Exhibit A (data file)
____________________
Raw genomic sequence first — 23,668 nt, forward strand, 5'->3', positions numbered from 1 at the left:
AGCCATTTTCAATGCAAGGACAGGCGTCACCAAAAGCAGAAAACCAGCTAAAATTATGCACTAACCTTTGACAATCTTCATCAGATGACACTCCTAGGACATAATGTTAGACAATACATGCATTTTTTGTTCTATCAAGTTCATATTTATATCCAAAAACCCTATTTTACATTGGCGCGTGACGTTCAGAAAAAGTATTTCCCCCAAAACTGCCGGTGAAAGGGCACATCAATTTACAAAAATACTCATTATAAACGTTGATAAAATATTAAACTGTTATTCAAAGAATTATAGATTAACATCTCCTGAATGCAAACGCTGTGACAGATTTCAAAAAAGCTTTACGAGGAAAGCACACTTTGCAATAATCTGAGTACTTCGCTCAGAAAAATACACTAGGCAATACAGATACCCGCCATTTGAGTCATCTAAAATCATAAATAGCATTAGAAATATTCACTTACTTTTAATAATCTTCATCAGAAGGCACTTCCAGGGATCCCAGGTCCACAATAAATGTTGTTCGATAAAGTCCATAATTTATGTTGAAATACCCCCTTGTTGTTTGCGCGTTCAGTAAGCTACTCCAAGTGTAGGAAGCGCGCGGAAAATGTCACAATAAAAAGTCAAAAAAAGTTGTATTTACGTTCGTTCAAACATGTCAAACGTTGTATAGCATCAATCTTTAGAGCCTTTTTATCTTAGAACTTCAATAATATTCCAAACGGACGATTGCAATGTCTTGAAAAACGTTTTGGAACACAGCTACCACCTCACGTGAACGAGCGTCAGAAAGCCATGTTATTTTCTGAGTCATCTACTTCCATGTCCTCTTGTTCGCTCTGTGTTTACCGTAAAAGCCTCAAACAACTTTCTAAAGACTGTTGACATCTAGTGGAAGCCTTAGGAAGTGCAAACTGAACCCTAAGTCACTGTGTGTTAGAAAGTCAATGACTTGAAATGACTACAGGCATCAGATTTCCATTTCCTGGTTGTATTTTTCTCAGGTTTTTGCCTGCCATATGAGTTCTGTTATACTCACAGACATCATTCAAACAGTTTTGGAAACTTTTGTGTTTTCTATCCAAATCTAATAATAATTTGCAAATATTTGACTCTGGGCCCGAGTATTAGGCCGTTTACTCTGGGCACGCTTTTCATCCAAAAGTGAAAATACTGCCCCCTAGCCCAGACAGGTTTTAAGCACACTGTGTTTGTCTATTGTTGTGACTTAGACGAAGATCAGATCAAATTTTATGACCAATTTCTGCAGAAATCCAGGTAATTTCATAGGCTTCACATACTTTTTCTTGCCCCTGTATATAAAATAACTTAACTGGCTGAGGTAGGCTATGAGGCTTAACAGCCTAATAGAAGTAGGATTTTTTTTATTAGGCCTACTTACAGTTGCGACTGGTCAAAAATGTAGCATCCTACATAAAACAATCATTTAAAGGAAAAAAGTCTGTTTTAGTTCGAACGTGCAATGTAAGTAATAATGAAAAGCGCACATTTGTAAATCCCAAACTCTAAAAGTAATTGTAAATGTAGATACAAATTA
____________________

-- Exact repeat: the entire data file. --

Raw genomic sequence first — 23,668 nt, forward strand, 5'->3', positions numbered from 1 at the left:
AGCCATTTTCAATGCAAGGACAGGCGTCACCAAAAGCAGAAAACCAGCTAAAATTATGCACTAACCTTTGACAATCTTCATCAGATGACACTCCTAGGACATAATGTTAGACAATACATGCATTTTTTGTTCTATCAAGTTCATATTTATATCCAAAAACCCTATTTTACATTGGCGCGTGACGTTCAGAAAAAGTATTTCCCCCAAAACTGCCGGTGAAAGGGCACATCAATTTACAAAAATACTCATTATAAACGTTGATAAAATATTAAACTGTTATTCAAAGAATTATAGATTAACATCTCCTGAATGCAAACGCTGTGACAGATTTCAAAAAAGCTTTACGAGGAAAGCACACTTTGCAATAATCTGAGTACTTCGCTCAGAAAAATACACTAGGCAATACAGATACCCGCCATTTGAGTCATCTAAAATCATAAATAGCATTAGAAATATTCACTTACTTTTAATAATCTTCATCAGAAGGCACTTCCAGGGATCCCAGGTCCACAATAAATGTTGTTCGATAAAGTCCATAATTTATGTTGAAATACCCCCTTGTTGTTTGCGCGTTCAGTAAGCTACTCCAAGTGTAGGAAGCGCGCGGAAAATGTCACAATAAAAAGTCAAAAAAAGTTGTATTTACGTTCGTTCAAACATGTCAAACGTTGTATAGCATCAATCTTTAGAGCCTTTTTATCTTAGAACTTCAATAATATTCCAAACGGACGATTGCAATGTCTTGAAAAACGTTTTGGAACACAGCTACCACCTCACGTGAACGAGCGTCAGAAAGCCATGTTATTTTCTGAGTCATCTACTTCCATGTCCTCTTGTTCGCTCTGTGTTTACCGTAAAAGCCTCAAACAACTTTCTAAAGACTGTTGACATCTAGTGGAAGCCTTAGGAAGTGCAAACTGAACCCTAAGTCACTGTGTGTTAGAAAGTCAATGACTTGAAATGACTACAGGCATCAGATTTCCATTTCCTGGTTGTATTTTTCTCAGGTTTTTGCCTGCCATATGAGTTCTGTTATACTCACAGACATCATTCAAACAGTTTTGGAAACTTTTGTGTTTTCTATCCAAATCTAATAATAATTTGCAAATATTTGACTCTGGGCCCGAGTATTAGGCCGTTTACTCTGGGCACGCTTTTCATCCAAAAGTGAAAATACTGCCCCCTAGCCCAGACAGGTTTTAAGCACACTGTGTTTGTCTATTGTTGTGACTTAGACGAAGATCAGATCAAATTTTATGACCAATTTCTGCAGAAATCCAGGTAATTTCATAGGCTTCACATACTTTTTCTTGCCCCTGTATATAAAATAACTTAACTGGCTGAGGTAGGCTATGAGGCTTAACAGCCTAATAGAAGTAGGATTTTTTTTATTAGGCCTACTTACAGTTGCGACTGGTCAAAAATGTAGCATCCTACATAAAACAATCATTTAAAGGAAAAAAGTCTGTTTTAGTTCGAACGTGCAATGTAAGTAATAATGAAAAGCGCACATTTGTAAATCCCAAACTCTAAAAGTAATTGTAAATGTAGATACAAATTA